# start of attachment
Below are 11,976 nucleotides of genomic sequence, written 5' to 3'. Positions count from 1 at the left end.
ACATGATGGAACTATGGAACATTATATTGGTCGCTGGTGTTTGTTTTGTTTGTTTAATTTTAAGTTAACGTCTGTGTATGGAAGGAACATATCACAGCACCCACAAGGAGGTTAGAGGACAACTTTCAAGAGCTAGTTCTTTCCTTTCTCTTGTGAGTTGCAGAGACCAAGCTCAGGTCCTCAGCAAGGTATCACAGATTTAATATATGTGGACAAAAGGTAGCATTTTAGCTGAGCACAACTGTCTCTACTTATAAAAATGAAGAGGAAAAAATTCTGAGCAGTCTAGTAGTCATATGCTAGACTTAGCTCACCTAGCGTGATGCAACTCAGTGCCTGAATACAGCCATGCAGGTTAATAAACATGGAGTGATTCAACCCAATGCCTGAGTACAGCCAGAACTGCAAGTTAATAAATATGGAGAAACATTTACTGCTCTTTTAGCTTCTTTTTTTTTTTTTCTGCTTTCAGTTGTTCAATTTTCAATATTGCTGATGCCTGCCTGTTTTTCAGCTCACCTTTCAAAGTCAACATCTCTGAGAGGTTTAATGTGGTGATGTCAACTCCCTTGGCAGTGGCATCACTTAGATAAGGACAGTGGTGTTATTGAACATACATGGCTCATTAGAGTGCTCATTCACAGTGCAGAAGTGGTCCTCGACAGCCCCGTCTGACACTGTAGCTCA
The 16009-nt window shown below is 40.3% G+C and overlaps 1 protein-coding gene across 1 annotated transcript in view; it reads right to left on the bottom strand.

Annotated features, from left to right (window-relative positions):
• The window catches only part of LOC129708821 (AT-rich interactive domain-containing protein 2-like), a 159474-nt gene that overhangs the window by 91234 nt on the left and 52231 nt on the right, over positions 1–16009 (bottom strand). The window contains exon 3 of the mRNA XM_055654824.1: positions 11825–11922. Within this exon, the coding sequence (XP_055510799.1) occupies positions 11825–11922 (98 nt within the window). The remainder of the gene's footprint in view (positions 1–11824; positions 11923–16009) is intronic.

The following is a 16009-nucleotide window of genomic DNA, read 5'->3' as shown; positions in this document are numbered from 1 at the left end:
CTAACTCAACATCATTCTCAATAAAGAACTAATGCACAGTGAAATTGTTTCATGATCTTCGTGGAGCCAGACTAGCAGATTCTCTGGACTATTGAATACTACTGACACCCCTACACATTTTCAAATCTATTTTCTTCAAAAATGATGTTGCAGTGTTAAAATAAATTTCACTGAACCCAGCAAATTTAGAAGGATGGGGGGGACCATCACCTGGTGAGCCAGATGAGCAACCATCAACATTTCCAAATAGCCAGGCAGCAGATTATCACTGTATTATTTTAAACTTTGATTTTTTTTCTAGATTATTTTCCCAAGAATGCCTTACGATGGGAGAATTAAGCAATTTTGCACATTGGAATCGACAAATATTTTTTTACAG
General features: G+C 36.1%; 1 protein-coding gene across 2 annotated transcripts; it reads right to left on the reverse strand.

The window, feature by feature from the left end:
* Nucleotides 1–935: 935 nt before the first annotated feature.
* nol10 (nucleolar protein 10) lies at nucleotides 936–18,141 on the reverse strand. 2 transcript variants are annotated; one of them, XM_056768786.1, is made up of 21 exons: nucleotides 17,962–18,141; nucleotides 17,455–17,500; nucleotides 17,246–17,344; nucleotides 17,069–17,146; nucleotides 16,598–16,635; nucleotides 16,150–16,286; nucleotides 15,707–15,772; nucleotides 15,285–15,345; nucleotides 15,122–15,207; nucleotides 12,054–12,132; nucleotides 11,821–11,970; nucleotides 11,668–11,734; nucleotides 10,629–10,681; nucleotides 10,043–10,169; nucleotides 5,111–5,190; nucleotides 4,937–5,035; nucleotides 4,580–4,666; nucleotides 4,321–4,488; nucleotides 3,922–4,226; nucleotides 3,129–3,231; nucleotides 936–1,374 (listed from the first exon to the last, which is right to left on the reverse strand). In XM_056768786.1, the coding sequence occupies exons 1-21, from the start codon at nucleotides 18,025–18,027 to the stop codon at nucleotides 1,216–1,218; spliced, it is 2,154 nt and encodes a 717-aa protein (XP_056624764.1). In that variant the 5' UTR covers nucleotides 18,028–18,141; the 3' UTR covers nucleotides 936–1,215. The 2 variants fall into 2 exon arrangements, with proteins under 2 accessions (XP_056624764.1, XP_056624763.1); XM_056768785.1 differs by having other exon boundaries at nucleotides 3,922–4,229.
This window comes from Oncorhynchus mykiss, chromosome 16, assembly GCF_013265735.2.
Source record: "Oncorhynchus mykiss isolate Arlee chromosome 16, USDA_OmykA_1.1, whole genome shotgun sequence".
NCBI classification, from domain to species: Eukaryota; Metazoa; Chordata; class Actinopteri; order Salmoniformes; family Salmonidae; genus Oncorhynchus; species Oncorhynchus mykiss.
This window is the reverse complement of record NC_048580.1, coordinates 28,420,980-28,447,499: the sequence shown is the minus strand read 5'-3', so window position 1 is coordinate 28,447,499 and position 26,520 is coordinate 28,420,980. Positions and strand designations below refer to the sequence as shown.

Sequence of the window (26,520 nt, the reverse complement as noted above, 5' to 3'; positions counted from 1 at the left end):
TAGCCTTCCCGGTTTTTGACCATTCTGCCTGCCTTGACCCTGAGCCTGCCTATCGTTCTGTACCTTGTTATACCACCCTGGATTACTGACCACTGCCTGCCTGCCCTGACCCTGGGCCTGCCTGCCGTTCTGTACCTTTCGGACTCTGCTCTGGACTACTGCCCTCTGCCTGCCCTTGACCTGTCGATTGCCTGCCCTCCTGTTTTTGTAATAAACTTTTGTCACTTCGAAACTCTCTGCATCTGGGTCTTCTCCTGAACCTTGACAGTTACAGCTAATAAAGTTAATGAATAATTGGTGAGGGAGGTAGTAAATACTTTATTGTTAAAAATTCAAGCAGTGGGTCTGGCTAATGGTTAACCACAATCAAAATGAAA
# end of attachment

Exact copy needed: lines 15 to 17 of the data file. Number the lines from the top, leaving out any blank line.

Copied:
This window is the reverse complement of record NC_048580.1, coordinates 28,420,980-28,447,499: the sequence shown is the minus strand read 5'-3', so window position 1 is coordinate 28,447,499 and position 26,520 is coordinate 28,420,980. Positions and strand designations below refer to the sequence as shown.

Sequence of the window (26,520 nt, the reverse complement as noted above, 5' to 3'; positions counted from 1 at the left end):
TAGCCTTCCCGGTTTTTGACCATTCTGCCTGCCTTGACCCTGAGCCTGCCTATCGTTCTGTACCTTGTTATACCACCCTGGATTACTGACCACTGCCTGCCTGCCCTGACCCTGGGCCTGCCTGCCGTTCTGTACCTTTCGGACTCTGCTCTGGACTACTGCCCTCTGCCTGCCCTTGACCTGTCGATTGCCTGCCCTCCTGTTTTTGTAATAAACTTTTGTCACTTCGAAACTCTCTGCATCTGGGTCTTCTCCTGAACCTTGACAGTTACAGCTAATAAAGTTAATGAATAATTGGTGAGGGAGGTAGTAAATACTTTATTGTTAAAAATTCAAGCAGTGGGTCTGGCTAATGGTTAACCACAATCAAAATGAAA